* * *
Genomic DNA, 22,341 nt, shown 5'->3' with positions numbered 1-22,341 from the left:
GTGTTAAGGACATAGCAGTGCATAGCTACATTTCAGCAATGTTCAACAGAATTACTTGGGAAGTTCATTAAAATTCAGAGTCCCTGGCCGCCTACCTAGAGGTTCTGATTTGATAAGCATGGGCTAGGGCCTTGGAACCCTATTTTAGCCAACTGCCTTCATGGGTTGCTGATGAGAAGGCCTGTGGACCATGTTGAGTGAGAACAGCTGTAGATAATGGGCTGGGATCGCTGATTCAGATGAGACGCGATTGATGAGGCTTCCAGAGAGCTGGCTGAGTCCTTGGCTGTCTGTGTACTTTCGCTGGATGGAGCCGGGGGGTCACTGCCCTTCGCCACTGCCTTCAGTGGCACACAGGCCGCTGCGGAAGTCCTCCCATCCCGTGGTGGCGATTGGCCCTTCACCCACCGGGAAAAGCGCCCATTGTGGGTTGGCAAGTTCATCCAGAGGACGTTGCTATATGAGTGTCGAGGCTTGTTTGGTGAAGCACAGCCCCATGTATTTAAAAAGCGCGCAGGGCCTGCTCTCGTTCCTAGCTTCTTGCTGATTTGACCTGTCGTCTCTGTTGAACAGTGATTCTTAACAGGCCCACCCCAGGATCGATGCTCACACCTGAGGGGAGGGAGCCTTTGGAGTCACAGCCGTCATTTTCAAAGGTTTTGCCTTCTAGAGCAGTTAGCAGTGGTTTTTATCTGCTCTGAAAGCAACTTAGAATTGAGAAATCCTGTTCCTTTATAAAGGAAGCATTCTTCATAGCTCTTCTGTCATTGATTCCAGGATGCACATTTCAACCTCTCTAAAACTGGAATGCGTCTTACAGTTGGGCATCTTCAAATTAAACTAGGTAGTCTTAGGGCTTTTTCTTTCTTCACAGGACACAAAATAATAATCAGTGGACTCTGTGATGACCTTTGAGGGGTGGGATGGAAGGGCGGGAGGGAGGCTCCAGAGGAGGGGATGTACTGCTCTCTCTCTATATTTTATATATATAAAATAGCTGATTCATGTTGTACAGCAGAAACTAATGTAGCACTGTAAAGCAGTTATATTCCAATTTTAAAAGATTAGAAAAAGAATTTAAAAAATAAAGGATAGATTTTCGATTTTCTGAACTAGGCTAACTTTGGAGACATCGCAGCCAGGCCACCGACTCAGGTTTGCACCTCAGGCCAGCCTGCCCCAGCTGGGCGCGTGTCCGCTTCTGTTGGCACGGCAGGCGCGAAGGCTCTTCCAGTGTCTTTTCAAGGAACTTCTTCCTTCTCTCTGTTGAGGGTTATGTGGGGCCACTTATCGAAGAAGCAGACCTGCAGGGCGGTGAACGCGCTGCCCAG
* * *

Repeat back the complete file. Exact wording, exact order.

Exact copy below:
Genomic DNA, 22,341 nt, shown 5'->3' with positions numbered 1-22,341 from the left:
GTGTTAAGGACATAGCAGTGCATAGCTACATTTCAGCAATGTTCAACAGAATTACTTGGGAAGTTCATTAAAATTCAGAGTCCCTGGCCGCCTACCTAGAGGTTCTGATTTGATAAGCATGGGCTAGGGCCTTGGAACCCTATTTTAGCCAACTGCCTTCATGGGTTGCTGATGAGAAGGCCTGTGGACCATGTTGAGTGAGAACAGCTGTAGATAATGGGCTGGGATCGCTGATTCAGATGAGACGCGATTGATGAGGCTTCCAGAGAGCTGGCTGAGTCCTTGGCTGTCTGTGTACTTTCGCTGGATGGAGCCGGGGGGTCACTGCCCTTCGCCACTGCCTTCAGTGGCACACAGGCCGCTGCGGAAGTCCTCCCATCCCGTGGTGGCGATTGGCCCTTCACCCACCGGGAAAAGCGCCCATTGTGGGTTGGCAAGTTCATCCAGAGGACGTTGCTATATGAGTGTCGAGGCTTGTTTGGTGAAGCACAGCCCCATGTATTTAAAAAGCGCGCAGGGCCTGCTCTCGTTCCTAGCTTCTTGCTGATTTGACCTGTCGTCTCTGTTGAACAGTGATTCTTAACAGGCCCACCCCAGGATCGATGCTCACACCTGAGGGGAGGGAGCCTTTGGAGTCACAGCCGTCATTTTCAAAGGTTTTGCCTTCTAGAGCAGTTAGCAGTGGTTTTTATCTGCTCTGAAAGCAACTTAGAATTGAGAAATCCTGTTCCTTTATAAAGGAAGCATTCTTCATAGCTCTTCTGTCATTGATTCCAGGATGCACATTTCAACCTCTCTAAAACTGGAATGCGTCTTACAGTTGGGCATCTTCAAATTAAACTAGGTAGTCTTAGGGCTTTTTCTTTCTTCACAGGACACAAAATAATAATCAGTGGACTCTGTGATGACCTTTGAGGGGTGGGATGGAAGGGCGGGAGGGAGGCTCCAGAGGAGGGGATGTACTGCTCTCTCTCTATATTTTATATATATAAAATAGCTGATTCATGTTGTACAGCAGAAACTAATGTAGCACTGTAAAGCAGTTATATTCCAATTTTAAAAGATTAGAAAAAGAATTTAAAAAATAAAGGATAGATTTTCGATTTTCTGAACTAGGCTAACTTTGGAGACATCGCAGCCAGGCCACCGACTCAGGTTTGCACCTCAGGCCAGCCTGCCCCAGCTGGGCGCGTGTCCGCTTCTGTTGGCACGGCAGGCGCGAAGGCTCTTCCAGTGTCTTTTCAAGGAACTTCTTCCTTCTCTCTGTTGAGGGTTATGTGGGGCCACTTATCGAAGAAGCAGACCTGCAGGGCGGTGAACGCGCTGCCCAG